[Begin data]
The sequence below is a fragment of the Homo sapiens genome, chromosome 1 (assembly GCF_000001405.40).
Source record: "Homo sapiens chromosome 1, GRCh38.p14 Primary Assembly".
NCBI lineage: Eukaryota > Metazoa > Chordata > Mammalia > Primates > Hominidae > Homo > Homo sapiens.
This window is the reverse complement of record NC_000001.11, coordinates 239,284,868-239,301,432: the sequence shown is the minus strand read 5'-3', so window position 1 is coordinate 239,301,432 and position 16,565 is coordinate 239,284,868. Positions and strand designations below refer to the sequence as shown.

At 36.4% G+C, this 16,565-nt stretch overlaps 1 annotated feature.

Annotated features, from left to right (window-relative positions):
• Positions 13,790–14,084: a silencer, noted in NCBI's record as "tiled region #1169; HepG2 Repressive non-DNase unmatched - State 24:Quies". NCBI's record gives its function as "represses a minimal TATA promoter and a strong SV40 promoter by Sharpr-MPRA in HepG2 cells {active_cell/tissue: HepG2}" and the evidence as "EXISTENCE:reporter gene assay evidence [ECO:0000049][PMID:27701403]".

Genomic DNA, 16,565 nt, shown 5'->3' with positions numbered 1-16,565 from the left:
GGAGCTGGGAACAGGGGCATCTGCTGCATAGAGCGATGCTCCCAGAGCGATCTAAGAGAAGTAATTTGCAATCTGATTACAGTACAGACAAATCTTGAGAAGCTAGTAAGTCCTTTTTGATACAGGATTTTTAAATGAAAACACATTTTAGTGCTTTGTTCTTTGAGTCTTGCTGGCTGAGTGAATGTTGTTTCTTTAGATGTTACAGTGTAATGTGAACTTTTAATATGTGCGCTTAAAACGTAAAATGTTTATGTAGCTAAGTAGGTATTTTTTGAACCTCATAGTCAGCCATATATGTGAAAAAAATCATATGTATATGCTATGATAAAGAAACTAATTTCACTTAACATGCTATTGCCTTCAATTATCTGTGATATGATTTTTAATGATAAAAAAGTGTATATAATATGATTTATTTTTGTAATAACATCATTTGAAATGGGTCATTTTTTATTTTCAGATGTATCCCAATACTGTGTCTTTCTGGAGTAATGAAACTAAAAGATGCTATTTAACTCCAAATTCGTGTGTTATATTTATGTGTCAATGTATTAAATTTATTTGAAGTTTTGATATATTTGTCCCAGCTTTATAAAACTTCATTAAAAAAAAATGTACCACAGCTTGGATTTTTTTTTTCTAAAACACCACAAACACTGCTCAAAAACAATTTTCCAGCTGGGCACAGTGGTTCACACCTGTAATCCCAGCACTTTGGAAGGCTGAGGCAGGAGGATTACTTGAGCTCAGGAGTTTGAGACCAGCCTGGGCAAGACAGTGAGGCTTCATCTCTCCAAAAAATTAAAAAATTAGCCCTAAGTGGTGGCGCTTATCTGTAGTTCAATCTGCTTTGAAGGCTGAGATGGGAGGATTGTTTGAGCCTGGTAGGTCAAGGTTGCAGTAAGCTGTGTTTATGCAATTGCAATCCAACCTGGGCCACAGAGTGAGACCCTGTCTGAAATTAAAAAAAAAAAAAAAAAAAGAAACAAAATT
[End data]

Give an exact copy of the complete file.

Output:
The sequence below is a fragment of the Homo sapiens genome, chromosome 1 (assembly GCF_000001405.40).
Source record: "Homo sapiens chromosome 1, GRCh38.p14 Primary Assembly".
NCBI lineage: Eukaryota > Metazoa > Chordata > Mammalia > Primates > Hominidae > Homo > Homo sapiens.
This window is the reverse complement of record NC_000001.11, coordinates 239,284,868-239,301,432: the sequence shown is the minus strand read 5'-3', so window position 1 is coordinate 239,301,432 and position 16,565 is coordinate 239,284,868. Positions and strand designations below refer to the sequence as shown.

At 36.4% G+C, this 16,565-nt stretch overlaps 1 annotated feature.

Annotated features, from left to right (window-relative positions):
• Positions 13,790–14,084: a silencer, noted in NCBI's record as "tiled region #1169; HepG2 Repressive non-DNase unmatched - State 24:Quies". NCBI's record gives its function as "represses a minimal TATA promoter and a strong SV40 promoter by Sharpr-MPRA in HepG2 cells {active_cell/tissue: HepG2}" and the evidence as "EXISTENCE:reporter gene assay evidence [ECO:0000049][PMID:27701403]".

Genomic DNA, 16,565 nt, shown 5'->3' with positions numbered 1-16,565 from the left:
GGAGCTGGGAACAGGGGCATCTGCTGCATAGAGCGATGCTCCCAGAGCGATCTAAGAGAAGTAATTTGCAATCTGATTACAGTACAGACAAATCTTGAGAAGCTAGTAAGTCCTTTTTGATACAGGATTTTTAAATGAAAACACATTTTAGTGCTTTGTTCTTTGAGTCTTGCTGGCTGAGTGAATGTTGTTTCTTTAGATGTTACAGTGTAATGTGAACTTTTAATATGTGCGCTTAAAACGTAAAATGTTTATGTAGCTAAGTAGGTATTTTTTGAACCTCATAGTCAGCCATATATGTGAAAAAAATCATATGTATATGCTATGATAAAGAAACTAATTTCACTTAACATGCTATTGCCTTCAATTATCTGTGATATGATTTTTAATGATAAAAAAGTGTATATAATATGATTTATTTTTGTAATAACATCATTTGAAATGGGTCATTTTTTATTTTCAGATGTATCCCAATACTGTGTCTTTCTGGAGTAATGAAACTAAAAGATGCTATTTAACTCCAAATTCGTGTGTTATATTTATGTGTCAATGTATTAAATTTATTTGAAGTTTTGATATATTTGTCCCAGCTTTATAAAACTTCATTAAAAAAAAATGTACCACAGCTTGGATTTTTTTTTTCTAAAACACCACAAACACTGCTCAAAAACAATTTTCCAGCTGGGCACAGTGGTTCACACCTGTAATCCCAGCACTTTGGAAGGCTGAGGCAGGAGGATTACTTGAGCTCAGGAGTTTGAGACCAGCCTGGGCAAGACAGTGAGGCTTCATCTCTCCAAAAAATTAAAAAATTAGCCCTAAGTGGTGGCGCTTATCTGTAGTTCAATCTGCTTTGAAGGCTGAGATGGGAGGATTGTTTGAGCCTGGTAGGTCAAGGTTGCAGTAAGCTGTGTTTATGCAATTGCAATCCAACCTGGGCCACAGAGTGAGACCCTGTCTGAAATTAAAAAAAAAAAAAAAAAAAGAAACAAAATT